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‘Blackballed’ Ep. 6-10 Takeaways and Open Thread

The Clippers players and Doc Rivers take control of the Sterling situation.

Los Angeles Clippers remove their warm up jackets in sign of protest over the alleged racist remarks made by their owner Donald Sterling before playing the Golden State Warriors in Game 4 of their Western Conference NBA playoff at Oracle Arena in Oakland, Photo by MediaNews Group/Bay Area News via Getty Images

Five episodes have passed since we last checked in on “Blackballed”, and even in Quibi format, that’s a decent chunk of content. So instead of recapping the events starting with the team meeting after the Sterling audio was released, let’s just focus on some key takeaways from this part of the series.

  • Chris Paul said he felt that people were looking to him to sit out Game 4 to take a stand against Donald Sterling, but it was important to him — and the rest of the Clippers — to keep basketball separate from Sterling. I found that framing interesting. It seems impossible to separate the act of playing from the owner of the team, but as Paul said, “We don’t play for him anyway, we play for each other.” In a sense, part of the team’s protest was taking ownership of the game itself. Basketball mattered to the players, and they wanted to hold on to it.
  • One Doc Rivers quote really sat with me: “We didn’t do anything wrong... they were going to throw stones at us if we didn’t respond right.” So often in society it is the victims who bear the responsibility of effecting change; the Clippers weren’t at fault, but they still had to lead the response.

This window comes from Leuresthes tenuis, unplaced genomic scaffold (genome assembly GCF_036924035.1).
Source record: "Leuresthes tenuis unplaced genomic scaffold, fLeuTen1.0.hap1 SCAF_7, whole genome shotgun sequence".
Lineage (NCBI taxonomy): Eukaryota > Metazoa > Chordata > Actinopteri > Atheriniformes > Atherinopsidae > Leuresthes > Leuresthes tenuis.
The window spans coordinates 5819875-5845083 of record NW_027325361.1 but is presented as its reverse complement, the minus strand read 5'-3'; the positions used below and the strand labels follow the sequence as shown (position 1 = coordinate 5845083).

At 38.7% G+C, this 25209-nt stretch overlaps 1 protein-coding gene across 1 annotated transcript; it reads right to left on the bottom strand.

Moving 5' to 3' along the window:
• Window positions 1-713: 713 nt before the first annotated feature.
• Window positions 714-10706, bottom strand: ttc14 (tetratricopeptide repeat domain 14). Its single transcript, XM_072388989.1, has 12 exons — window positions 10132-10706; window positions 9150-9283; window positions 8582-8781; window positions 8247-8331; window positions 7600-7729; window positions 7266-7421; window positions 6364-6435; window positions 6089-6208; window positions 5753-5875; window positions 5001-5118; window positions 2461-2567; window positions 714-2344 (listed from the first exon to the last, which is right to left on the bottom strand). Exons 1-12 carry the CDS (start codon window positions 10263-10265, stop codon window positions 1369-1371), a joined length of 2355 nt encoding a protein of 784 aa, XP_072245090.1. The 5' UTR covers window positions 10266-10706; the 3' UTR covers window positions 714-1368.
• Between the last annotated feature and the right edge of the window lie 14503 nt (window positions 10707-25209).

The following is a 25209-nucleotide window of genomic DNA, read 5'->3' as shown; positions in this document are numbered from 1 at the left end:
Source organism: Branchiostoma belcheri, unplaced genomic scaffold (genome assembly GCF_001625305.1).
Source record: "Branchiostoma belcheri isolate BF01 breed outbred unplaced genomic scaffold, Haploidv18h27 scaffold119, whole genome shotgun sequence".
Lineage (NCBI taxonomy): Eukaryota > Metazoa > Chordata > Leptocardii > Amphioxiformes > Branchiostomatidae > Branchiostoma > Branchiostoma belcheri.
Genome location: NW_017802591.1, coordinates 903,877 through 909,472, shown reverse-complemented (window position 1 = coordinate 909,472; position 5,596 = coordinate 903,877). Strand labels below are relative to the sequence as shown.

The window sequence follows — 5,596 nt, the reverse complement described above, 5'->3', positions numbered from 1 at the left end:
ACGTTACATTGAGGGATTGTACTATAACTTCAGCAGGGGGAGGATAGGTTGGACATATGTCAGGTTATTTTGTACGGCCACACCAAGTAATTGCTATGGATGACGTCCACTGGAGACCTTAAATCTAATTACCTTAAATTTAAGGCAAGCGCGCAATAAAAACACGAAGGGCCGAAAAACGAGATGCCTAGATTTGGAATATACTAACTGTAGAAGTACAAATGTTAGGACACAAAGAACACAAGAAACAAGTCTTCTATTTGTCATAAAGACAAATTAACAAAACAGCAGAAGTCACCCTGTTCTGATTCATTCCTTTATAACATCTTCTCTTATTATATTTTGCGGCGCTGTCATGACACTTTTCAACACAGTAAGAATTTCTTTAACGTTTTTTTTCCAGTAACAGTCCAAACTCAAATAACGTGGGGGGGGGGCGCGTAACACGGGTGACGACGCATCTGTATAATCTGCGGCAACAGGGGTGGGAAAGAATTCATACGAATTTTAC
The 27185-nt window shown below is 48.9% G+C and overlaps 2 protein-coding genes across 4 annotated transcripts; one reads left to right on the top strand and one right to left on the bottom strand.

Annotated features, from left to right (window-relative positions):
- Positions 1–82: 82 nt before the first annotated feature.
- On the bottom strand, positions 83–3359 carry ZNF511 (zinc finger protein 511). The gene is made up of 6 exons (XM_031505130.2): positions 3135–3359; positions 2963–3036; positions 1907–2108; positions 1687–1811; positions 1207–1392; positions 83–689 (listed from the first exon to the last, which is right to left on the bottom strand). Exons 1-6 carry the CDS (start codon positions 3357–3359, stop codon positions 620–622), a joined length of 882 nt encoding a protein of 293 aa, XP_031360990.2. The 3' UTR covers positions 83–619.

• I didn’t realize that Matt Barnes was the one who came up with the protest idea of hiding the Clippers logo. His voice has really shined through in this series (and in his podcast).
Donald Sterling Demonstration Photo by Ted Soqui/Corbis via Getty Images
  • Mayor Eric Garcetti said he called up Sterling after Game 4 to advise him to sell and got his number because it was still listed. 2014 feels like eons ago.
  • Silver said he realized almost immediately that it was “untenable” for Sterling to remain a part of the NBA, but he needed to find the legalese to push him out. I remember Mark Cuban bringing up the “slippery slope” argument at the time (the doc mentions it as well), that Sterling was being punished for something he said in the privacy of his own home; if that was grounds for dismissal, other team governors would get antsy. But Silver stuck to his guns and made the moral decision. As it turns out, Sterling would provide plenty of public fodder to make the choice more defensible.
  • I had somehow forgotten the Sterling interview with Anderson Cooper, and I never want to think about it again. The inclusion of that footage is almost worth it, however, for the reaction from Rembert Browne and Wesley Morris.